Saturday, June 18, 2005

The Great Thistle Massacre of Ought-Five

This morning, a mighty battle was waged between myself, armed with my trusty scythe, and a teeming horde of thistles.
I'd started out intent only on trimming some grass in my field, but became distracted, remembering the words of my wife "the kids need more room to play", and decided to mow down some tall grass nearer the house. That is when the first hint of trouble showed itself. I noticed a few small thistles had infiltrated the grass. They were trying to look tall and thin, to fit in, but much training has given me virtually infallible ability to spot these prickly devils.
Just as I felt I nearly quashed the insurgency, I crested the northern slope and set my eyes on what must have been a full battalion of large, angry, thistles.
Last summer a bulldozer had been here. Apparently, the thistle leader decided to use this clearing as the launchpad in some evil coup d'etat.
After a brief shockwave went through me, I sprang into action, toppling the first wave of them with the fluid agility of a natural warrior. On the second wave, disaster struck. My once trusty scythe blade snapped about 3/4ths of the way towards the beard-end!
We had fought a particularly troublesome campaign (a successful attempt to regain control of the south river) with some salmonberry bushes. One of them had managed to put a nick in his leading edge. Apparently, since then, that nick had festered, and run deeper than I knew. The final blow was but a tap, nothing close to the blows he'd survived before. And there it was, the greater part of his body, lying on the battlefield. Self-preservation nearly won me over as I prepared to concede the field. But then, a final look at my fallen comrade and a fierce glint from his remaining blade-edge caught my eye. He was telling me, in no uncertain terms, he was prepared to press on. I was nearly too astounded to believe the audacity, but his gleam could leave no doubt as to his intention.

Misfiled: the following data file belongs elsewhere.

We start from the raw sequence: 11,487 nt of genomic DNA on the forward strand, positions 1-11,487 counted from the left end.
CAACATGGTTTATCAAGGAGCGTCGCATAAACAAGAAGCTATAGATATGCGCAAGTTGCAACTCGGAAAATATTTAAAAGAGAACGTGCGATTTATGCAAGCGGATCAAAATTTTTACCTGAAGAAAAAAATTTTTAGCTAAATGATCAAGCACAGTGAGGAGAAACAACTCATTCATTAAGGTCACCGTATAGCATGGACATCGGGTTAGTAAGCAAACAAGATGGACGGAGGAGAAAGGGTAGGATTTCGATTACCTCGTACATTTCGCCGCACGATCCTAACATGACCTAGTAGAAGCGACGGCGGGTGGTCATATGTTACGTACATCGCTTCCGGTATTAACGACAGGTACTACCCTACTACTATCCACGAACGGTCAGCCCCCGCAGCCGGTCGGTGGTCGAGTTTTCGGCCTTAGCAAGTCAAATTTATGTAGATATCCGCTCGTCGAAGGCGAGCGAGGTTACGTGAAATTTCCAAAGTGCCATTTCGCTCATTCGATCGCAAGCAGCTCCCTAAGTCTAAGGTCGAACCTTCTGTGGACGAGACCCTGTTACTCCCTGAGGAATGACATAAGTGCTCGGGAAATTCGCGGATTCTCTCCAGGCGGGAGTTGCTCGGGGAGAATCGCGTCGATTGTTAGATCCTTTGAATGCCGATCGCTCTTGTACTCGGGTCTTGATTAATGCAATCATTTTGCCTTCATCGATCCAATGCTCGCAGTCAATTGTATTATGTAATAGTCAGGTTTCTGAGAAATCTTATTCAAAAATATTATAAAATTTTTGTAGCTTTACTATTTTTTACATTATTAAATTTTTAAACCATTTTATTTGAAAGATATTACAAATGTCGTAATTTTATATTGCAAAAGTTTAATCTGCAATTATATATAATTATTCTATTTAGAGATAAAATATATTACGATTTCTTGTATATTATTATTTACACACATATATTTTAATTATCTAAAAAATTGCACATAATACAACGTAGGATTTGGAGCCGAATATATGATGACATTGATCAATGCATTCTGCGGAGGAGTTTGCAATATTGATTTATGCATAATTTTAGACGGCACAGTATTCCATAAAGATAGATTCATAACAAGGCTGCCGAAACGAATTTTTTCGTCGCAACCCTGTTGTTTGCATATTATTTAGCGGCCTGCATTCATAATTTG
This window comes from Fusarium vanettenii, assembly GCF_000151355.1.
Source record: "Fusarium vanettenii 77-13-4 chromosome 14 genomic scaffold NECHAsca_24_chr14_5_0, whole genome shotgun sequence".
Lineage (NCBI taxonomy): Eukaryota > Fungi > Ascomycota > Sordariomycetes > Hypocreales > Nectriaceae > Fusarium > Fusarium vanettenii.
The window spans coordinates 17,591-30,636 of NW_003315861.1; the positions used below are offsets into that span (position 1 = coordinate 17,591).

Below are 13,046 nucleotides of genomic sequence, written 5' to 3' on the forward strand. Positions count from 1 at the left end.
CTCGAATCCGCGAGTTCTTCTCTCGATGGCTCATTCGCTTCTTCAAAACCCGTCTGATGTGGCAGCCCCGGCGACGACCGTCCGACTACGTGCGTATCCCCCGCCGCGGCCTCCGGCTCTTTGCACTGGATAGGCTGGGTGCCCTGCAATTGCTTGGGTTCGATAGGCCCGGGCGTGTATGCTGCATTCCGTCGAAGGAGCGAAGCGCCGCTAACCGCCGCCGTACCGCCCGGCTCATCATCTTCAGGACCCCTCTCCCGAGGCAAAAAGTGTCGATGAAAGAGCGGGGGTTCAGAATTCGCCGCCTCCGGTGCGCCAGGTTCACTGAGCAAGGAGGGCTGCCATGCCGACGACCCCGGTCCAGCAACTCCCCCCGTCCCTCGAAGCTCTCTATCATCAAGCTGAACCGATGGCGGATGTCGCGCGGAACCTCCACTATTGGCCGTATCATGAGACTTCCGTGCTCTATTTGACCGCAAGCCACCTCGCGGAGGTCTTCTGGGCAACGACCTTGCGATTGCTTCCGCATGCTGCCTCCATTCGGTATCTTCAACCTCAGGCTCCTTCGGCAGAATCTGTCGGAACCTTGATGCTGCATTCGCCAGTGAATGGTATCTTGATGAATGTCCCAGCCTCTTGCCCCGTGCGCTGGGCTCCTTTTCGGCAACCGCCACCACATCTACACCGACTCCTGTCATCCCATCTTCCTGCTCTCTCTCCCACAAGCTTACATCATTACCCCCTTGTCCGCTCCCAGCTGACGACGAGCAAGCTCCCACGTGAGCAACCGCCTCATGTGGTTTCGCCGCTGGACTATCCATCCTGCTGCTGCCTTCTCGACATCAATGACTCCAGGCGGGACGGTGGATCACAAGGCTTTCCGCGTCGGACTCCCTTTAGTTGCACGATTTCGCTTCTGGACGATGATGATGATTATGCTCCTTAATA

One more tentative swipe at the enemy erased any concerns I had. Together, we pressed on and wiped out the enemy.
On the way back home, we encountered another sinister threat; Rubus himalaya, bent, no doubt, on drubbing us, humiliatingly. However, we erased that scourge, almost as an afterthought.
I already have recruited a new long blade for battles sure to come. But I think my old standby has proved he still has it in him to be, at least, a garden blade.


Anonymous said...

We laud your valiant efforts, pressing on amidst such adversity with vast courage. Indeed, the fierce glint from your fallen comrade instills the necessary courage in us all to press on.
Please know that we mourn the injury of your fallen comrade but recognize that his loss was not in vain.

Sir Lief, Lady Angela, and Princess Peanut

Bop-op said...

It was heathen invaders such as these, from beyond the northern barbarian borders, that caused the Greeks and Romans to begin planting turf.

Please do not falter in your quest for a natural landscape. Encourage the growth of Thimbleberry, Salmonberry, Oregon Grape, wild Strawberry, Salal, Lupine and other indigenous species.

Anonymous said...

Enjoyed your story and had some advice. Next time, wait until the thistles form flowers and then just nip off the flowers before they go to seed. If you slaughter a field of thistles then they will just regroup and come back with a vengeance! Take their nice flowers away and you will be assured victory!

Sanders W. Howse III said...

Love the post. Im about to order a Scythe from Scythe and found your post there. wonderful. Im hoping to fell about 1/3 acre of flax that refused to come peacefully from the covercrop of last year with my new ditch blade. Your story has lent me the courage also to tackle our 9 acre orchard which has been taken by blackberry over the last 6 years since the bulldozer came by!